No longer confined to floors and walls, Terrazzo has taken over furniture and lighting in 2014. The traditional Italian surface material made from chips of marble set in cement has been taken in fresh new directions as designers experiment with new forms, technologies and recycled materials.
Strung up with brightly colored cord, the terrazzo shades of Guangzhou, China-based studio Bentu's 'Tu' lamps are made from recycled waste that can be made in three color ways.
At the Wallpaper Handmade exhibition in Milan this year, German designer Sebastian Herkner showcased the 'Skid' side table and bench made in collaboration with Israeli quartz surfaces brand Caesarstone. Inspired by archaic wooden structures and knock-down furniture, Herkner's asymmetric 'Skid' bench is slotted together from 21 flat panels of Caesarstone quartz.
This year, London-based materials brand dzek debuted its first architectural material and furniture collection with British designer Max Lamb. Called 'Marmoreal', this engineered marble combines colorful Rosso Verona, Giallo Mori, Verde Alpi and Bianco Verona within strong polyester resin binders. Whereas traditional terrazzo is made up of much smaller, fine pieces of marble, Marmoreal's aggregates are large and rough cut, creating a bold but beautiful surface.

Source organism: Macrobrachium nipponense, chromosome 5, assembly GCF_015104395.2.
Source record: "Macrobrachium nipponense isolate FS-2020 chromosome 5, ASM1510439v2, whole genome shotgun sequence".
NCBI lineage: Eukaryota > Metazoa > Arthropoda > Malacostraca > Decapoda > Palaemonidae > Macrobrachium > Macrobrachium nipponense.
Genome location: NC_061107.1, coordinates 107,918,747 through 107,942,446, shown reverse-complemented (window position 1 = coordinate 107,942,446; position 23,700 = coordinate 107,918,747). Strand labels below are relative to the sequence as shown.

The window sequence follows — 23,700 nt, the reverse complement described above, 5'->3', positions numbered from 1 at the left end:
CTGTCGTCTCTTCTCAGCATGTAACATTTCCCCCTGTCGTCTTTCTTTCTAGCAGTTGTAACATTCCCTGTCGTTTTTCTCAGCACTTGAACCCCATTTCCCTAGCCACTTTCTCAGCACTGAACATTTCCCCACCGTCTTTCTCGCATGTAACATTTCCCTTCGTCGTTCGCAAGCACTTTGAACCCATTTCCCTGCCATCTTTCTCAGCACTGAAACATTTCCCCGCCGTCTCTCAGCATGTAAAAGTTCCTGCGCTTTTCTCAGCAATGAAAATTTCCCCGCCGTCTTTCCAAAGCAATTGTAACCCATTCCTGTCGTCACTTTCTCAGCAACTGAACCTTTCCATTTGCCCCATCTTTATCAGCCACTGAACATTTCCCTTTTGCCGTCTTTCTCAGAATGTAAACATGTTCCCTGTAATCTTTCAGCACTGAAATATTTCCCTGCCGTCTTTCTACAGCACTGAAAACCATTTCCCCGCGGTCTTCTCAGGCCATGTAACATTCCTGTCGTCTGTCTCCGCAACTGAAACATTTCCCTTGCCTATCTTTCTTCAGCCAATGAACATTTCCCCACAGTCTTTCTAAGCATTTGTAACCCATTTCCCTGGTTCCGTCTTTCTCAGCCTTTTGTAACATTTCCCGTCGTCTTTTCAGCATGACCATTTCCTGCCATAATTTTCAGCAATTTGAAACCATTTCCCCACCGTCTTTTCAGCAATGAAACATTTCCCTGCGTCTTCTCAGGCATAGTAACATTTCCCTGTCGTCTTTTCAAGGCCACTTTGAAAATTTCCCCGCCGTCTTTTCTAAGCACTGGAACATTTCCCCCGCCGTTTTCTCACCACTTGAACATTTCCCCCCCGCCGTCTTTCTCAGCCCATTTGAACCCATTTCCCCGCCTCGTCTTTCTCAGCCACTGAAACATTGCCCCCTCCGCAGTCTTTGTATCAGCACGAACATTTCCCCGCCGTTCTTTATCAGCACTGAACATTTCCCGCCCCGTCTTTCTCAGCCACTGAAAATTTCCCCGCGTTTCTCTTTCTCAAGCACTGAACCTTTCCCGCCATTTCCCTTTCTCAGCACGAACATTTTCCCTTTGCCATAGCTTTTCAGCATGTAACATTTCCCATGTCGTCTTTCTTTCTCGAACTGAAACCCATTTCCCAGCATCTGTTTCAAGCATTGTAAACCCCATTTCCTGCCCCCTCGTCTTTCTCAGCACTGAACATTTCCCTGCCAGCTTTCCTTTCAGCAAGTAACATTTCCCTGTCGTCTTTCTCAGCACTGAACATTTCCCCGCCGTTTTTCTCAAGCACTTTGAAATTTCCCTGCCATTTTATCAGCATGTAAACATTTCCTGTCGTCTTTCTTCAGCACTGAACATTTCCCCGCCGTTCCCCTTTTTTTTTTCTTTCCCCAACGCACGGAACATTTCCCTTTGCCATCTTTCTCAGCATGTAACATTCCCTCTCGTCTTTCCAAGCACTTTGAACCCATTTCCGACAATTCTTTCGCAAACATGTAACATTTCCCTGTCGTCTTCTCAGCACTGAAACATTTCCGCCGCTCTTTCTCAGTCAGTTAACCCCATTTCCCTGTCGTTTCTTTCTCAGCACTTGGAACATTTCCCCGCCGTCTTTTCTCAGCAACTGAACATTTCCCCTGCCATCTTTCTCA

Contrasted with bright blue anodized aluminum legs, the terrazzo-esque top of Victoria Wilmotte's 'White Chip' table is made from black and white Corian.
Shimmering lights begins to flicker below when you move across the interactive Sensitile Terrazzo tiles. The surface is produced using a large percentage of recycled materials embedded with a series of fibre optics that pick up changes in light and disperse them on to the surface, where they shift and move to create a rippling effect.